Georgia – Reservation of Rights
Georgia Supreme Court Nullifies Rights Reserved In Declination Letters.
Hoover v. Maxum Indemnity Co., 2012 Ga. LEXIS 570 (June 18, 2012)
The Georgia Supreme Court in a stunning opinion has ruled that “an insurer cannot both deny a claim outright and attempt to reserve the right to assert a different defense in the future.”
The question presented on appeal was whether Maxum, which had declined coverage to Hoover’s employer on an employment exclusion, was entitled in the coverage suit to assert the defense of late notice which it had raised as a reserved defense in its declination letter. It was not disputed that Maxum had reserved on late notice when declining coverage as the Court quoted Maxum’s declination letter which stated that “coverage… may be barred or limited to the extent the insured has not complied with the notice provisions of the policy.”
In an extremely narrow reading of past precedent the Court restated the three approved courses of action for an insurer disputing coverage under its policy: 1) defend the claim, waiving policy defenses and claims of non-coverage; 2) deny coverage and refuse to defend leaving policy defenses open for future litigation, or; 3) defend under a reservation of rights.
Where the Georgia Supreme Court narrowed the insurer’s options is when denying coverage, even if additional probative facts might be learned later or during discovery which support other grounds for declination that have been reserved, the Court ruled once the insurer decides to decline coverage outright, it waives its right to reserve on other grounds of declination that further investigation would have revealed. If it wants to investigate those other grounds for declination, it would have to defend under a reservation of rights and continue to investigate or defend and file a declaratory judgment on all grounds it seeks discovery on.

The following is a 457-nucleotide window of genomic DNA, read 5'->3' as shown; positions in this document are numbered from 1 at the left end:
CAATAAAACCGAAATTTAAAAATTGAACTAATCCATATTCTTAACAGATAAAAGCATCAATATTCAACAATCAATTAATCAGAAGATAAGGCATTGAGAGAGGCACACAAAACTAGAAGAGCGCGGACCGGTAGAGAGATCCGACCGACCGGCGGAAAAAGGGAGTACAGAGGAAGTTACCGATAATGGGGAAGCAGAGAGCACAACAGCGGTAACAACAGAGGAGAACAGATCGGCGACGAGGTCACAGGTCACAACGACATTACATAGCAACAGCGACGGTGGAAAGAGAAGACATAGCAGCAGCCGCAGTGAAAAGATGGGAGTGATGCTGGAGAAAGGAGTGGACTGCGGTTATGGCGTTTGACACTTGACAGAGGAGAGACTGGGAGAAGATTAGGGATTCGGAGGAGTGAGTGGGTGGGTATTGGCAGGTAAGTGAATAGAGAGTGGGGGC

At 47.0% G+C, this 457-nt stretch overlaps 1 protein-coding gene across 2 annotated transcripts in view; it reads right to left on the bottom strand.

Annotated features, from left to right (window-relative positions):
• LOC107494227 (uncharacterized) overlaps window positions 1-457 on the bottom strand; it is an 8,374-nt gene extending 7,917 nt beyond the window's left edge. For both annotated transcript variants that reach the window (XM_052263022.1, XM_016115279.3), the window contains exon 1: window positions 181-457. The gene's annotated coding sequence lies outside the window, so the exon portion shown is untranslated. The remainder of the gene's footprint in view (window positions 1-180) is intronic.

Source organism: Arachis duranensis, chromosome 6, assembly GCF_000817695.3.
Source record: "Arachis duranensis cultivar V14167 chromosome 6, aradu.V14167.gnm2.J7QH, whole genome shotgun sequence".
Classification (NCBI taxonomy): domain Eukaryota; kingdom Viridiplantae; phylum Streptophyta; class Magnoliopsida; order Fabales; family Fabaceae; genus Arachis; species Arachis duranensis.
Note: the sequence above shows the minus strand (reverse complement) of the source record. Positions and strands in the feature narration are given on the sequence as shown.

Thus, since Maxum denied coverage entirely, the Court ruled it could not rely on its reserved defense of late notice. Partially driving the Court’s decision was Maxum’s half-hearted enforcement of its late notice condition and the reality that all the elements of late notice (a significant two year late notice) were known by Maxum as soon as it first received notice of the underlying suit. In hindsight, clearly Maxum should have denied on both the employment exclusion and breach of the condition precedent requiring timely notice of occurrence.
Having reversed and found the defense of late notice was waived, the Court sent the case back down for a determination of Maxum’s liability for the $16 million judgment. The remainder of the decision addresses the broad construction given pleadings in triggering the duty to defend such that the Employer’s Liability exclusion was held not triggered based on the allegations of the Complaint. Thus Maxum, by the Court’s ruling, being bereft of its late notice defense was found to have breached of its duty to defend.